15 month old toddler

What should my 15 month old baby be doing?

Developmental: Most 15 month olds can walk well and some can walk backwards or run. Most can also crawl upstairs (so get those stair gates up!). They can stoop down and recover without sitting. They can build a two cube tower, and scribble on paper if you show them how. Toddlers at this age can drink from a cup, play by themselves, try to remove their own clothes and imitate a parent doing household chores. They may be able to use a spoon. They often say Mama or Dada (and pick the correct parent when doing so), and in general know at least 3-5 words. They may speak with mature sounding jargon, throwing in a real word they know here and there. Many 15 month olds can obey simple commands (even if the parent makes no gestures) and can point to 3 body parts. By this age they usually have true anxiety of strangers. This is the age when tantrums and attempted manipulation of the parent may begin, when some independence is asserted by the child, and when some children become pickier with food.
Finally, there is recent evidence that suggests that watching too much television may increase a child's chance of being more hyperactive or inattentive as they get older, so consider limiting television to one hour a day and avoiding shows that depict violence. Above all else, we encourage reading to children whenever possible, as this stimulation will encourage them to be better readers when they get older.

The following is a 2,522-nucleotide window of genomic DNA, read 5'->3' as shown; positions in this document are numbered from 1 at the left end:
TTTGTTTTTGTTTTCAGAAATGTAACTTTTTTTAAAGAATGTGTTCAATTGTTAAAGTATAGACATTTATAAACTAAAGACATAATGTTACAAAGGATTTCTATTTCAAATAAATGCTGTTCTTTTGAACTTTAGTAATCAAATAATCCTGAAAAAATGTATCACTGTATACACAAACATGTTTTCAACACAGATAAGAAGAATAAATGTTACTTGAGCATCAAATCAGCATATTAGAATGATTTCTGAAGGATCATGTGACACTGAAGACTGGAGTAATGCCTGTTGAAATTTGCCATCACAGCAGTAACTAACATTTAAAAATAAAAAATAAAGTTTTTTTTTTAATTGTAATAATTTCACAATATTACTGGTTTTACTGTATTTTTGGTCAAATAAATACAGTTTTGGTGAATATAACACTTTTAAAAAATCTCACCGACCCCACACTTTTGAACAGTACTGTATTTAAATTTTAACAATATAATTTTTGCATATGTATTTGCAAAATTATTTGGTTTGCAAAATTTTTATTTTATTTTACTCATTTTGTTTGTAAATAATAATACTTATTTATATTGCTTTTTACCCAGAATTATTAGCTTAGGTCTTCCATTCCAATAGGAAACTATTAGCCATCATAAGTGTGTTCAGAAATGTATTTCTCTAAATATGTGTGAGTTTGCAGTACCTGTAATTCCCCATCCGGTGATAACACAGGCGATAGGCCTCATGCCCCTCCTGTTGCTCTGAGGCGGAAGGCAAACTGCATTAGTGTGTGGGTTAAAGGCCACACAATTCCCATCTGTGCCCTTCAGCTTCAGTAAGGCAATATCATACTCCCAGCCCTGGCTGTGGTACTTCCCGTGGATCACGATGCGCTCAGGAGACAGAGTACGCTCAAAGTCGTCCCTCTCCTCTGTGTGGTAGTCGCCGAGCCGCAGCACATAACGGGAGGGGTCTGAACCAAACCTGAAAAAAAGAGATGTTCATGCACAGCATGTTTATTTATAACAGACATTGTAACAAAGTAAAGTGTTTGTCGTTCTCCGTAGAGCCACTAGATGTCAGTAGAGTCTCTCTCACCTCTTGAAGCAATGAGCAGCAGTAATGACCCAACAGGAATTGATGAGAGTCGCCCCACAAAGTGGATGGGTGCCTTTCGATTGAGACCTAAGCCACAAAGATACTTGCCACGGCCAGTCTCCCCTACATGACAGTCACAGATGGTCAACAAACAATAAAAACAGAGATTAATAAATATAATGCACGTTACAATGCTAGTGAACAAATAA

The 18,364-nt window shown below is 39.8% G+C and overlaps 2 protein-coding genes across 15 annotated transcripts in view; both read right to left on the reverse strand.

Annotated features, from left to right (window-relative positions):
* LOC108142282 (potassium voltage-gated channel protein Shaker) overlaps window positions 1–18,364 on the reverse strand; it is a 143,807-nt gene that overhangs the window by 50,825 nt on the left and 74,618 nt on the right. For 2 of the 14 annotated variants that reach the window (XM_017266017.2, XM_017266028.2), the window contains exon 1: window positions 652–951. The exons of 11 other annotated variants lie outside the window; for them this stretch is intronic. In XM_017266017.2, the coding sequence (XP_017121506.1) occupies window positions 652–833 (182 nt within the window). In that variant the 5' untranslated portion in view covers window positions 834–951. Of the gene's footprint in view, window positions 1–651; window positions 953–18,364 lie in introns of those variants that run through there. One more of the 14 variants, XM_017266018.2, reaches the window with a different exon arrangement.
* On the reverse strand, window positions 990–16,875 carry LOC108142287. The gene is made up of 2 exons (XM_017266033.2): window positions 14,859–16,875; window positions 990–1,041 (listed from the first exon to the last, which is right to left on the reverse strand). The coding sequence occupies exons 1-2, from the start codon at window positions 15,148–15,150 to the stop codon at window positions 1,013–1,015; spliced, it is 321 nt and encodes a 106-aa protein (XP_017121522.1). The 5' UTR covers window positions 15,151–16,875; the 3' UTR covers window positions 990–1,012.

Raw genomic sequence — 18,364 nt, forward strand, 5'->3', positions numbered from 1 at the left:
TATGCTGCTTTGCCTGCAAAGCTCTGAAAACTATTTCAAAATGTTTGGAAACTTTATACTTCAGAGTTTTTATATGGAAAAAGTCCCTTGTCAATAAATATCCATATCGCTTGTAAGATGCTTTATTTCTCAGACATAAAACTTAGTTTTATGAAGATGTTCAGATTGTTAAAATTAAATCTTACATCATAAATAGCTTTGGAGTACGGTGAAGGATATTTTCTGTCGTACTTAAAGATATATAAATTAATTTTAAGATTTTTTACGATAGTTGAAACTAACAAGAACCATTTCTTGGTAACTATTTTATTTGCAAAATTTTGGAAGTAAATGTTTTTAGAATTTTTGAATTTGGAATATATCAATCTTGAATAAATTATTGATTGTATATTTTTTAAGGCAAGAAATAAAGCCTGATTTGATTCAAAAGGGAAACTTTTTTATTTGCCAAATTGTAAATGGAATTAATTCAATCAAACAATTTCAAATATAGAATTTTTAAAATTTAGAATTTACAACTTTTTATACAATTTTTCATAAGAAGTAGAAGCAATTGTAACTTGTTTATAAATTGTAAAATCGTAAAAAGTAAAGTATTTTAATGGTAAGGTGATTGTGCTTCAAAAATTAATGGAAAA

Sleeping: A 15 month old will sleep an average of 13-14 hours in a 24 hour period. This is a good age to develop (if you haven't already) a bedtime routine including teeth-brushing and a simple bedtime story or book. Use only a small amount of children's toothpaste (less than the size of a pea). Avoid putting the baby to sleep with a bottle in the crib. Now that baby may be able to pull herself up, it is important to lower the crib mattress to reduce the risk of falling, and remove the crib bumper pad so they cannot use it to climb out.

Feeding: At this age your toddler's appetite may decrease, which is normal because their growth rate slows down some. Fifteen month olds should be taking table foods (mashed or cut up when appropriate), and drinking from a cup (sippy or regular). Three meals a day are appropriate (at regular meal times with the family), with 2-3 snacks. Whole milk (3-4 cups a day) and water should be the main drink you child takes, limiting them to only one cup of juice a day if any. Avoid feeding the baby potential choking hazards, such as hot dogs (cut into coin shapes), grapes, hard candy, gum or peanuts.

Stooling: Most infants this age will have a bowel movement at least once every 2-3 days if not more often. As long as the bowel movements are soft there is no cause for concern. It is too early to attempt potty training yet.

What are the safety issues for a 15 month old?

CAR SEATS: The infant must be in a car seat, and if she weighs at least 20 pounds may be faced forward at this age, in the back seat. To learn more from the American Academy of Pediatrics (AAP) regarding car seat safety, click here.